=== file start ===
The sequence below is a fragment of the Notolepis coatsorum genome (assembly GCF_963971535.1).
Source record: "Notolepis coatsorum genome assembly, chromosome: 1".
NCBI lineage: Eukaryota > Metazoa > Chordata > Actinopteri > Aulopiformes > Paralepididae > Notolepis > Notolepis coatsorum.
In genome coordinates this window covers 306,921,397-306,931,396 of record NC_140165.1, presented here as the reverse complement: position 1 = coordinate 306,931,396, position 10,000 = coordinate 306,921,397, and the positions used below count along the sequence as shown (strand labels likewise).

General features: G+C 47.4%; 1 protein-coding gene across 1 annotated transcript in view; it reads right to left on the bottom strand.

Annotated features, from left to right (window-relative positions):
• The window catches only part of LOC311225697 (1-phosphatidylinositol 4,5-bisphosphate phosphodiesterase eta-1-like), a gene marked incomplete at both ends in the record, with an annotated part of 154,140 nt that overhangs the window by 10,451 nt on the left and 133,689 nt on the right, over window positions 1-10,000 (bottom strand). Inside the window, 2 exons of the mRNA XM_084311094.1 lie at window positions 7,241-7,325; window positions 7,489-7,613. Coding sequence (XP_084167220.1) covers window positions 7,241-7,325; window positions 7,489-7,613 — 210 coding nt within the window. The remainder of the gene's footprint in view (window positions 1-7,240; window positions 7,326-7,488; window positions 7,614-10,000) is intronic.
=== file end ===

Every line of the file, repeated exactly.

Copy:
The sequence below is a fragment of the Notolepis coatsorum genome (assembly GCF_963971535.1).
Source record: "Notolepis coatsorum genome assembly, chromosome: 1".
NCBI lineage: Eukaryota > Metazoa > Chordata > Actinopteri > Aulopiformes > Paralepididae > Notolepis > Notolepis coatsorum.
In genome coordinates this window covers 306,921,397-306,931,396 of record NC_140165.1, presented here as the reverse complement: position 1 = coordinate 306,931,396, position 10,000 = coordinate 306,921,397, and the positions used below count along the sequence as shown (strand labels likewise).

General features: G+C 47.4%; 1 protein-coding gene across 1 annotated transcript in view; it reads right to left on the bottom strand.

Annotated features, from left to right (window-relative positions):
• The window catches only part of LOC311225697 (1-phosphatidylinositol 4,5-bisphosphate phosphodiesterase eta-1-like), a gene marked incomplete at both ends in the record, with an annotated part of 154,140 nt that overhangs the window by 10,451 nt on the left and 133,689 nt on the right, over window positions 1-10,000 (bottom strand). Inside the window, 2 exons of the mRNA XM_084311094.1 lie at window positions 7,241-7,325; window positions 7,489-7,613. Coding sequence (XP_084167220.1) covers window positions 7,241-7,325; window positions 7,489-7,613 — 210 coding nt within the window. The remainder of the gene's footprint in view (window positions 1-7,240; window positions 7,326-7,488; window positions 7,614-10,000) is intronic.